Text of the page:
Making religion relevant

It is time for the church to enter the home and counter today's isolation

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Author and futurologist Faith Popcorn has written about the "cocooning of America" - people becoming isolated in their homes and spending increasing amounts of time by themselves in front of computer and TV screens.

It looks as if she was right. Participants in a new Carnegie Mellon University study report a reduction in their circles of friends that is proportionate to the amount of time they spend online. Because computer use tends to isolate individuals, even spending a few hours a week online results in a "decline in psychological well-being," according to researchers.

As a minister, I find that the sense of being part of a loving community is illusory for many people in my congregation. We work in office or factory "communities," and we shop and consume in "market communities," but we don't feel much cared for in any of them. And church can be just one more community among others where we remain anonymous.

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At home many of us isolate ourselves from other family members, focusing on TV, the stereo, or surfing the Internet.

The church - which is about community and caring for one another - should have something to say about the loneliness of technology.

It can take another look at a potentially useful tool for community formation: home visitation. There was a time when the minister and church officers visited people in their homes. That practice fell into disfavor as administrative tasks required more of the minister's time, and people's lives became more hectic.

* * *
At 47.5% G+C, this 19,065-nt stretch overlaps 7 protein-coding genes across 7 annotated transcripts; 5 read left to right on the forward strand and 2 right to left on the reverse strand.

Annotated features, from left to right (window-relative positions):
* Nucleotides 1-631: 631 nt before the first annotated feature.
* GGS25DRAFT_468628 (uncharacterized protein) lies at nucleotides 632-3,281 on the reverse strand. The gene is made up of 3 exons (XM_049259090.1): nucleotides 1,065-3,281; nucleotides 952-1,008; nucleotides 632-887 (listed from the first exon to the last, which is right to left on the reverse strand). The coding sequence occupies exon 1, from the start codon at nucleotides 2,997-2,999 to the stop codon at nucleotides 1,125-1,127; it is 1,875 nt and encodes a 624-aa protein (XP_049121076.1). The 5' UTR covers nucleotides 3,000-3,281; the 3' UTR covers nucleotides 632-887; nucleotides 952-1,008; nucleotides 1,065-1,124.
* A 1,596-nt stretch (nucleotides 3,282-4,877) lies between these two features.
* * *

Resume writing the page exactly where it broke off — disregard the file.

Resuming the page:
What if we trained and encouraged not only ministers, but church members, to venture out to people's homes for a friendly visit?

Perhaps we could learn to listen and to care for others in a new way. We'd feel more a part of a loving community if we got to know people, one on one, in their homes.

It sounds like a risky proposition, and it is. But the results could be worth the risk - a decrease in the loneliness of our church members and an increase in the sense of belonging within our congregations.

People are hesitant to become home visitors. What do you talk about when you visit someone? Talk about anything. The important thing is your visible, tangible presence with someone. It says a lot. You cared enough to get up out of your comfortable chair, drive the car through traffic, and call on someone who may be a perfect stranger.

Friendly conversation is the bridge of relationships. Talk about the weather, sports, or personal hobbies. Get to know the person you're visiting. In every person we see Christ.

Listening - that's the most important part of a home visit. To listen is to show love. To be the church means to love one another as Christ loved us. The book of James in the New Testament tells us to "be quick to hear, slow to speak."

James also says that visiting - especially visiting the widows and orphans - defines "religion that is pure and undefiled before God and the Father."

A few volunteers are all that's needed to begin. With those few, a church can make a statement to all its members that it cares. And by visiting people in the home, one-on-one, face-to-face, the church makes a statement to the culture. It says people matter.

If, a recent study indicates, a few hours a week of online computer usage increases feelings of loneliness and depression, could just a few hours a week of visiting in homes increase feelings of real connectedness and well-being?

It's time for congregations to take another look at the healing power of home visitation.

* Ray Schroeder is associate pastor at Faith Presbyterian Church in Sun City, Ariz.

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